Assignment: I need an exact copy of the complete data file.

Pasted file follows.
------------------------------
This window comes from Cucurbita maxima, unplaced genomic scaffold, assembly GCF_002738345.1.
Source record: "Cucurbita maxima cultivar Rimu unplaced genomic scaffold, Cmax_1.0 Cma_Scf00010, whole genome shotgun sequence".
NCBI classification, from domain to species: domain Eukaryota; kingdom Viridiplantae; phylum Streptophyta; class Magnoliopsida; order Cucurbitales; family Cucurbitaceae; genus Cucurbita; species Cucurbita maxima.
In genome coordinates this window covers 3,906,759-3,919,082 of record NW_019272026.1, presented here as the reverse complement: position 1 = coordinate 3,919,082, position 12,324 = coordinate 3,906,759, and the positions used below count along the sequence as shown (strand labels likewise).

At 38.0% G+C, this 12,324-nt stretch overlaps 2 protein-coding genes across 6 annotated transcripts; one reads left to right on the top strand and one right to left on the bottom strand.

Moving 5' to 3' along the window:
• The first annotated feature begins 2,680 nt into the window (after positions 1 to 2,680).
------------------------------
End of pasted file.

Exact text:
This window comes from Cucurbita maxima, unplaced genomic scaffold, assembly GCF_002738345.1.
Source record: "Cucurbita maxima cultivar Rimu unplaced genomic scaffold, Cmax_1.0 Cma_Scf00010, whole genome shotgun sequence".
NCBI classification, from domain to species: domain Eukaryota; kingdom Viridiplantae; phylum Streptophyta; class Magnoliopsida; order Cucurbitales; family Cucurbitaceae; genus Cucurbita; species Cucurbita maxima.
In genome coordinates this window covers 3,906,759-3,919,082 of record NW_019272026.1, presented here as the reverse complement: position 1 = coordinate 3,919,082, position 12,324 = coordinate 3,906,759, and the positions used below count along the sequence as shown (strand labels likewise).

At 38.0% G+C, this 12,324-nt stretch overlaps 2 protein-coding genes across 6 annotated transcripts; one reads left to right on the top strand and one right to left on the bottom strand.

Moving 5' to 3' along the window:
• The first annotated feature begins 2,680 nt into the window (after positions 1 to 2,680).